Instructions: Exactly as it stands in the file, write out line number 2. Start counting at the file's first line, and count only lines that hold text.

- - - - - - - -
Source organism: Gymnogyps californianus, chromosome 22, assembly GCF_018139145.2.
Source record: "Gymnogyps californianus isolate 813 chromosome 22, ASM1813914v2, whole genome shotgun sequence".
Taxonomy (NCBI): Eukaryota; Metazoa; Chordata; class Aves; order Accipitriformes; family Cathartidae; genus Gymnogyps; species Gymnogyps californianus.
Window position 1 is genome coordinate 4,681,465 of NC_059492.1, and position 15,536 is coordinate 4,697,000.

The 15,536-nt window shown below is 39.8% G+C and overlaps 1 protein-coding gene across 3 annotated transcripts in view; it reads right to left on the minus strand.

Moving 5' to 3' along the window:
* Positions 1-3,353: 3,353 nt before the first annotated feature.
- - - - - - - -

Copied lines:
Source record: "Gymnogyps californianus isolate 813 chromosome 22, ASM1813914v2, whole genome shotgun sequence".